The Assassination of Reinhard Heydrich

It would seem rather odd though to have planned everything so meticulously but to not have practised firing the sten with the stock removed during training. For that matter,
it's a bit unclear whether Gabcik could actually have hit anything this way even if the gun functioned correctly. With only one hand having a good grip I suspect the gun might have been uncontrollable after the first shot. That might be a good subject for experiment if it is possible to arrange, and if it wouldn't violate Swiss firearms laws (making the gun operable without a stock).
 
I don't think that anyone actually knows for sure, unless a German report has come to light which analysed the situation in detail.If there is one, I haven't heard of it. Nobody else is in a position to say for sure, as the assassins themselves were in no position to report on it and the details of the operation were left to the Anthropoid team to decide for themselves after they arrived in Czechoslovakia.

The book that I have, "The Killing of SS Obergrupppenfuhrer Reinhard Heydrich" by Callum MacDonald simply states:


The raincoat was borrowed from a neighbour near where the assassins were staying.

I've seen this photo which is claimed to be the sten abandoned at the site, but I can't verify if it is genuine or if it comes from a later movie or re-enactment. It does show the sten without a butt stock. I don't see the innards hanging out the back however so this doesn't tell us much.


Here's the recently declassified CIA secret report on Anthropoid, which the Americans call "Operation Salmon" for some reason. It's rubbish in general, offers no real useful information on the assassination itself, and I wouldn't put much faith in anything in it. It seems to have been written some time after the war, although it's not clear when exactly. If the American CIA had any knowledge of what exactly happened it's not in this report.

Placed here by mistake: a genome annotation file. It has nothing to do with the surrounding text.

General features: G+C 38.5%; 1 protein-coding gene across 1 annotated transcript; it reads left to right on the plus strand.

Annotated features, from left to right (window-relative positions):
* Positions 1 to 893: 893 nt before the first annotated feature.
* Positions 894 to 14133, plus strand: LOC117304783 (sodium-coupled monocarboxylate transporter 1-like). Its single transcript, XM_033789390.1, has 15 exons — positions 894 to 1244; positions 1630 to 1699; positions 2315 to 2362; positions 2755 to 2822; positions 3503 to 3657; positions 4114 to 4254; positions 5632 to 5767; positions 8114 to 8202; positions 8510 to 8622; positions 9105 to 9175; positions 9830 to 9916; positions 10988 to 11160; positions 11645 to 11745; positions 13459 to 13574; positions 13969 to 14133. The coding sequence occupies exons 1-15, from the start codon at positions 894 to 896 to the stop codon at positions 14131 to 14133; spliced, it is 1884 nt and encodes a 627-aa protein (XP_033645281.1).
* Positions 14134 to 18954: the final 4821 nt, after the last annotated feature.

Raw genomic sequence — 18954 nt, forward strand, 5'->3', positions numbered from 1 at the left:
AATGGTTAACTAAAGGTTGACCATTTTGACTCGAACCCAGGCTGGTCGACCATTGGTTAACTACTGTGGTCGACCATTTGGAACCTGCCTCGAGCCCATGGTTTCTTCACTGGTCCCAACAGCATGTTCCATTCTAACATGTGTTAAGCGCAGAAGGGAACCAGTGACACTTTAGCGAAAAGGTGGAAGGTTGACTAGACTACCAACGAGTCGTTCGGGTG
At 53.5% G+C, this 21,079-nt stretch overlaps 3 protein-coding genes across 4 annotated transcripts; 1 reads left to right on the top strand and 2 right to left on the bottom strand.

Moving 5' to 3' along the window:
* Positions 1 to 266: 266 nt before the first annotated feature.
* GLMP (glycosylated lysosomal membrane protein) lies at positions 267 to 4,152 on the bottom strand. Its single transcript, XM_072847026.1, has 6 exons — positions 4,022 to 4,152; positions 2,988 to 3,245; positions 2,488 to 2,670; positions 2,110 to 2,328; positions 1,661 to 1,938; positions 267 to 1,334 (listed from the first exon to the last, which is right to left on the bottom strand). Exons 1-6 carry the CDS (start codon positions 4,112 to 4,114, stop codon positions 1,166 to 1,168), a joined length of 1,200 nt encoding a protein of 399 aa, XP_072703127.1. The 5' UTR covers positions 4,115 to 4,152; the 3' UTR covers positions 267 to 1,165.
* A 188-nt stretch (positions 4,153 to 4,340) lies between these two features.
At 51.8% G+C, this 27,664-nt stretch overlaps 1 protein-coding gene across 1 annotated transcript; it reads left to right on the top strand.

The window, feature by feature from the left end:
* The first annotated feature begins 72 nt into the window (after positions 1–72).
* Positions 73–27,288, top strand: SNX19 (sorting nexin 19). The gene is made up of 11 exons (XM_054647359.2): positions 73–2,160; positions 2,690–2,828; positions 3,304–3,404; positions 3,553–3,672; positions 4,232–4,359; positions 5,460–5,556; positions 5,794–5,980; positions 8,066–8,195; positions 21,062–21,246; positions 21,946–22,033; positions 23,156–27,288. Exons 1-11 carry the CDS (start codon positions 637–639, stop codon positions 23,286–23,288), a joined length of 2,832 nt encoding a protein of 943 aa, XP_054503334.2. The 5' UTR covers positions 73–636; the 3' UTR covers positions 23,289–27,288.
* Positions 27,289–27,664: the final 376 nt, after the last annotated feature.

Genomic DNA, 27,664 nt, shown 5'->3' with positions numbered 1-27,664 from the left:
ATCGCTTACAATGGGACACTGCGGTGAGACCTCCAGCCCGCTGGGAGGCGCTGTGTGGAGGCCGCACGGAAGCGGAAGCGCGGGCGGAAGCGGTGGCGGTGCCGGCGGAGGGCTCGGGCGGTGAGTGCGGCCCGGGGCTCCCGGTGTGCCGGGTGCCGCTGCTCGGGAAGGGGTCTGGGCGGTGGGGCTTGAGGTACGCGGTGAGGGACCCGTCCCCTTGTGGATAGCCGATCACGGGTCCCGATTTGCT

The Assassination of Reinhard Heydrich

It would seem rather odd though to have planned everything so meticulously but to not have practised firing the sten with the stock removed during training. For that matter,
it's a bit unclear whether Gabcik could actually have hit anything this way even if the gun functioned correctly. With only one hand having a good grip I suspect the gun might have been uncontrollable after the first shot. That might be a good subject for experiment if it is possible to arrange, and if it wouldn't violate Swiss firearms laws (making the gun operable without a stock).
I'd not seen that photo before, interesting.

I could certainly arrange firing without the stock, though to avoid damage to the gun I'd have to put a stock interface blanking plate in there. My Mk.2 is semiauto however... Would give me an excuse to seek out a full auto one though to add to the collection :p
 
I'd not seen that photo before, interesting.

I could certainly arrange firing without the stock, though to avoid damage to the gun I'd have to put a stock interface blanking plate in there. My Mk.2 is semiauto however... Would give me an excuse to seek out a full auto one though to add to the collection :p
I think that you would indeed need to put a plate in the back of the receiver for Operation Blokethropoid, as even if there were no risk of damage to the Sten it wouldn't be very useful from a test perspective if the Sten were to fall apart in the middle of a test.

I think that a test in semi-auto would be quite useful just in terms of whether you can actually hit anything with it. You could for example estimate the appropriate range and then set up a chest and head sized target (simulating Heydrich seated in an open car). Start with the gun down by your side (as this is how Gabcik was waiting), then on signal quickly raise it and fire three shots in rapid succession and see where the shots went. Repeat this several times, each time giving yourself only a brief exposure time. Then, repeat the test with the stock for comparison, and possibly again using a pistol. It sounds like something you might be able to do on a pistol range in a sort of timed shoot.